Link Posted: 10/19/2011 9:17:03 PM EDT
If you have to do something outside when it's freezing cold, dress in warm clothes and cut a hole in a white sheet and put it over your head.
Link Posted: 10/20/2011 2:03:45 AM EDT
- Quick drying clothes in layers. Don't wear too much, stay mobile. A warmer jacket quickly accessible for when you stop.
- Extra spacious boots with quality socks. Newspaper stuck into boots is good for wicking moisture, change often.
- Quality gloves (I've found plain wool gloves covered with aviator gloves to work quite well. Mittens when it gets really cold)
- Water resistant overwhites.
- Appropriately coloured camouflage material on gear. Gauze strips work on weapon and load bearing gear. Don't wrap yourself and your weapon in tons of camo net.
- Thermos bottles instead of hydration bladders.
- Stove that works in the cold.
- Drinks as much as in the warmer months, eat and rest more.
- Skis.

Link Posted: 10/20/2011 2:44:47 AM EDT
Maybe covralls with slots to access gear under them. And - in forest it's better to wear autumn-colored shirt (and chest-placed gear, of course) with white pants. As for open places, you need coverall.
Link Posted: 10/20/2011 4:07:05 AM EDT
Originally Posted By marko16:
The black/white military extreme cold boots are as good as I've found for your feet. These cold weather areas are always cursed by the evergreen. It's hard to be both light and dark at the same time. Lay down, your fine, stand up and not so good. It's like that right now, it's sand brown dead crops and weeds but the dark woods and evergreens make it tough.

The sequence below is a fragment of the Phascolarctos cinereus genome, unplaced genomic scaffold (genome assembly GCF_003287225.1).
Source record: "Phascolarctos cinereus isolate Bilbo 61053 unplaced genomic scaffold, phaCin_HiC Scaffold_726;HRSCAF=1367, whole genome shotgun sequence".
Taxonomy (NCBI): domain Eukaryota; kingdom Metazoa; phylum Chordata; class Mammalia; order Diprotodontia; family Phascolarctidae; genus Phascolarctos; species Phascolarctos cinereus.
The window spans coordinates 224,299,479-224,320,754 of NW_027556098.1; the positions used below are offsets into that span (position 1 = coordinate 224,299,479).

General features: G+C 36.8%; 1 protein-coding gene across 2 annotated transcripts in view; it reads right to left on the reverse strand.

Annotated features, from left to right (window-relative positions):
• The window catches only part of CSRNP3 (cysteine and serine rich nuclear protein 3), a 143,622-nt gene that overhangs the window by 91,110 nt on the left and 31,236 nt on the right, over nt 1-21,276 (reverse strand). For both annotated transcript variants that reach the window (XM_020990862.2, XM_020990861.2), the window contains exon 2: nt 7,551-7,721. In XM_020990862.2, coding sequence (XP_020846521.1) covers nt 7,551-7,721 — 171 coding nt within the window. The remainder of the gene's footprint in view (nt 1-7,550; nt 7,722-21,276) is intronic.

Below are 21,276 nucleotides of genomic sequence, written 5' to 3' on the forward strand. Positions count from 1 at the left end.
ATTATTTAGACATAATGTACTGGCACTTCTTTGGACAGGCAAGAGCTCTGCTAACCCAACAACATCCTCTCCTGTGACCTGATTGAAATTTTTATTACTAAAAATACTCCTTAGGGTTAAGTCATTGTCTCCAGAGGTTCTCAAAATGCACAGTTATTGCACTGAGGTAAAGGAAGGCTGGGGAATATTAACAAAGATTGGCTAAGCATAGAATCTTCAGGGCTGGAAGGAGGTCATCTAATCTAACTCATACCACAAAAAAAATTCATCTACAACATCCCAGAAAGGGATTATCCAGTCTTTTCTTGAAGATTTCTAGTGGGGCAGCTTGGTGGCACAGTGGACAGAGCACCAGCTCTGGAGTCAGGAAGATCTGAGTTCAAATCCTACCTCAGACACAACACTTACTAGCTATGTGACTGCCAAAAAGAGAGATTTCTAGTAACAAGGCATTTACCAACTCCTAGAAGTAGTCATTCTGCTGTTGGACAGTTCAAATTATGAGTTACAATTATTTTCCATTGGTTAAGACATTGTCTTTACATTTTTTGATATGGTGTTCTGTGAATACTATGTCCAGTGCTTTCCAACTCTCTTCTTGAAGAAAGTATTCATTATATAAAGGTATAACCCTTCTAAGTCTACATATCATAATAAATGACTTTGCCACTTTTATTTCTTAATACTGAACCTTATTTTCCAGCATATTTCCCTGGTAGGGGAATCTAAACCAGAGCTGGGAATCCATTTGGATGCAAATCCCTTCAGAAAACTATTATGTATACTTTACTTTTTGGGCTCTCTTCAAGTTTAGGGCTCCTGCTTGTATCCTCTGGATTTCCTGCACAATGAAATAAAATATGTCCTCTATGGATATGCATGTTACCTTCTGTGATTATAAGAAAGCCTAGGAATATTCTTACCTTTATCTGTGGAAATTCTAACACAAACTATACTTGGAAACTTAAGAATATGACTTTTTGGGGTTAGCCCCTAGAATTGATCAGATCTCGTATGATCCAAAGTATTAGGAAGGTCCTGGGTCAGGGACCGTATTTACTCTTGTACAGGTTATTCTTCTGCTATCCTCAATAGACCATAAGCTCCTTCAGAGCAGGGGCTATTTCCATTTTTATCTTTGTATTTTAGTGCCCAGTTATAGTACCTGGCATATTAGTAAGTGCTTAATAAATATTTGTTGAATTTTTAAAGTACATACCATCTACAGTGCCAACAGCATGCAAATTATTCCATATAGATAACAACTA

That is why you only wear the overwhite pants...Add the green/brown top, and stand up. Guess what you look like and blend in with.

Link Posted: 10/20/2011 5:08:57 AM EDT
Originally Posted By wesmerc:
It's never all white outside. Wearing (in my case) OD gear over german snow camo over ecws goretex will work fine


This





Link Posted: 10/20/2011 7:21:16 AM EDT
As said it's not all white up here.

Take part of your gear, a big bucket and a big jug of clorox. It'll tone it right down, leaving the pattern in light browns, grays and whites.
Link Posted: 10/20/2011 5:39:35 PM EDT
Originally Posted By billpete:
Originally Posted By mntclimber:
overwhites, appropriate warming layers, and your temperate area gear.

So they only thing you should really need is overwhites.


Yep, and depending on your local area, maybe just the overwhite pants...



Quoted for truth. A camo top and white pants is the key in snowy woodlands. Nothing sticks out more then white passing in front of a dark area like a tree trunk.

A good underlayer like polypropylene, another layer that has loft like fleece or wool, and a waterproof outer shell will do it. Just make sure you can vent yourself. Wet from sweat is just as miserable as wet from water. It's a matter of adjusting exertion and temperature to a point where you don't sweat.
Link Posted: 10/20/2011 9:04:33 PM EDT
Thank you all for your insight and suggestions. I feel that I was greatly over estimating the need for pure-white coverage and under thinking the actual environment that I would be blending with. The bleaching of an existing camo pattern has crossed my mind, but I accidentally speckled a pair of khakis with bleach once, and within ten washes the spots were now holes. I'm a little hesitant to bleach new camo gear, if it may degrade the integrity or the fabric. Still thinking maybe a diluted bleaching of some of the old urban camo would work well, or just some German snow camo trousers, but I've got some ideas and some things to try out now.